Toronto mayor wants rainbow protest flag removed
Toronto Mayor Rob Ford wants to remove a rainbow flag at City Hall that protests Russia's law restricting gay-rights activities, and he hoisted a Canadian flag in his office window in response on Friday.
Some city halls across Canada raised the rainbow flag as the opening ceremonies for the Winter Olympics began in Sochi, Russia.
"It's not about someone's sexual preference," Ford said. "I do not agree with putting up the rainbow flag. We should put our Canadian flag up."
City spokeswoman Jackie DeSouza said the city's chief of protocol approved flying the rainbow flag for the next two weeks after a local community center requested it. DeSouza said the mayor doesn't have the authority to take the flag down.
Deputy Mayor Norm Kelly said flying the rainbow flag is a sign of solidarity.
Two police officers were seen later Friday entering the mayor's office. Amin Massoudi, a spokesman for the mayor, said the police were there because of a "message we received about a potential threat to the mayor and his family." Toronto police spokesman Mark Pugash said police responded to a "service call" and declined to elaborate.
Massoudi said he wasn't aware whether it had anything to do with the flag.
Others in Toronto have taken up the cause. The Toronto-based Canadian Institute for Diversity and Inclusion, a nonprofit that works to improve diversity in the workplace, released a satirical video on YouTube featuring a two-man luge team rhythmically taking flight in slow motion, set to the 1980s hit "Don't You Want Me." It ends with the words on screen, "The Games have always been a little gay. Let's fight to keep them that way."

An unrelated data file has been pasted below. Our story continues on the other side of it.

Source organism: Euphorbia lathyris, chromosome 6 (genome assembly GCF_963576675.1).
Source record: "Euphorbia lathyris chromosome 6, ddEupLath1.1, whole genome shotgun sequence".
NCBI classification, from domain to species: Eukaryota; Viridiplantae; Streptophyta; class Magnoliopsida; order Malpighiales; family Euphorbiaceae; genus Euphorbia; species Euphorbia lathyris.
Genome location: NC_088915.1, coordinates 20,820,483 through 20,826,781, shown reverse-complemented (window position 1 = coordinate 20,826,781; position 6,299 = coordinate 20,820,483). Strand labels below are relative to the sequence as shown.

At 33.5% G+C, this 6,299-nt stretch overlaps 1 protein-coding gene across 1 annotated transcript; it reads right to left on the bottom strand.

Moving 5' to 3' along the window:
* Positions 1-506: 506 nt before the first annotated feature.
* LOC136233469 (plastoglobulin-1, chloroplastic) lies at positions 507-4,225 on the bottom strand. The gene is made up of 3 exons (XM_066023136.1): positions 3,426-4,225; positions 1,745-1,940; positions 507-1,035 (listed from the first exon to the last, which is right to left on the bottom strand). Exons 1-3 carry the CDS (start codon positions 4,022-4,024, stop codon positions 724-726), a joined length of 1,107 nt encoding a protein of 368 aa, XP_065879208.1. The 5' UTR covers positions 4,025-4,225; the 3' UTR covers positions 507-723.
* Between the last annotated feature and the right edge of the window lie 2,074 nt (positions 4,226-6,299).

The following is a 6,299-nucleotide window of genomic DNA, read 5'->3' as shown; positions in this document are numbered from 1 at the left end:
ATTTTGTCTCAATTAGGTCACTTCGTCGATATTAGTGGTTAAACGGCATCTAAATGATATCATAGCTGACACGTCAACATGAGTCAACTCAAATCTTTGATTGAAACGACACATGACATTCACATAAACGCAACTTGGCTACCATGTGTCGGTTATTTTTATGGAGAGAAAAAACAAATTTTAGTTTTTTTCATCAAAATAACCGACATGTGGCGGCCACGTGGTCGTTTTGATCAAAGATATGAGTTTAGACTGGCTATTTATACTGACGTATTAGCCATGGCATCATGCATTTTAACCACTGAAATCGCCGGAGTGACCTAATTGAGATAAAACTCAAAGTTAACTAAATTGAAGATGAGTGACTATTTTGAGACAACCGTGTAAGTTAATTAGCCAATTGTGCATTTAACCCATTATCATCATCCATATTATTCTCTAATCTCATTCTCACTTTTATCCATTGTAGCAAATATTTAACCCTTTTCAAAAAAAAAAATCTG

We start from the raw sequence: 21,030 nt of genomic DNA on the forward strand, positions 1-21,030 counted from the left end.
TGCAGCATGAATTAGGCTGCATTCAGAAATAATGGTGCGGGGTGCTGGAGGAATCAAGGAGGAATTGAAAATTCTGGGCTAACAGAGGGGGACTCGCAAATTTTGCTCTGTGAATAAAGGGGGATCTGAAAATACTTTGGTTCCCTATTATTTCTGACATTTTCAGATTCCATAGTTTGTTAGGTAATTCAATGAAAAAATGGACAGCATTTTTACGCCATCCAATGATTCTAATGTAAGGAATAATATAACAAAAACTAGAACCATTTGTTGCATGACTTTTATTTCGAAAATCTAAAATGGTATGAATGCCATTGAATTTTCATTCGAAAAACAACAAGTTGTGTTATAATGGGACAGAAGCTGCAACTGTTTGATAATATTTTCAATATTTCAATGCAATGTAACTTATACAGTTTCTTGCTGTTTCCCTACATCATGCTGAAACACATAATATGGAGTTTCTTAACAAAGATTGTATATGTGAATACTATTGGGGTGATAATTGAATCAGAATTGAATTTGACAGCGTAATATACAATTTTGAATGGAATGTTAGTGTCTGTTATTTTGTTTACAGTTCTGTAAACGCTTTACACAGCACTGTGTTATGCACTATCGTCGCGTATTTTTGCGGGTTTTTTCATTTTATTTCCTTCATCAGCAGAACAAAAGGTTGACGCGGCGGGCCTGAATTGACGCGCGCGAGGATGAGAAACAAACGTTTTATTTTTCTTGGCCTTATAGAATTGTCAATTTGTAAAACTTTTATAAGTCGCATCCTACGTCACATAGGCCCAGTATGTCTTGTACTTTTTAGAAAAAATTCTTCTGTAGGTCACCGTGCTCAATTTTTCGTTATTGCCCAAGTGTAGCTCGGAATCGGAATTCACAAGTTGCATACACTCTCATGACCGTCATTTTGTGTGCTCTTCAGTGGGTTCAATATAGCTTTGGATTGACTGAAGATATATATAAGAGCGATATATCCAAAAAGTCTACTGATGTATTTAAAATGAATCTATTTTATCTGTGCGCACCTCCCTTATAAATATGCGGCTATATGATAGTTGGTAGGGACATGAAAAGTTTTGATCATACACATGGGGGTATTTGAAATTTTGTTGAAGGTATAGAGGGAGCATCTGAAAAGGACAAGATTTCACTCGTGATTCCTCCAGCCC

The mayor of Canada's largest city has made international headlines for his erratic behavior after acknowledging last year that he had smoked crack cocaine while in a drunken stupor. He has resisted pressure to step down and is seeking re-election, though the city council has stripped him of much of his powers. His erratic behavior has embarrassed many Canadians.
Earlier this week, Ford said he would never attend the city's annual gay pride parade and said, "I'm not going to change the way I am."
Some criticized his comments as homophobic. He has previously said he skipped the June event because he faithfully attends a family cottage on the weekend of Canada's birthday.
Councilor Doug Ford defended his brother, saying he isn't homophobic.
Doug Ford said he's been to the parade but won't bring his kids again because he doesn't "condone middle-aged men running down the middle of the street buck naked."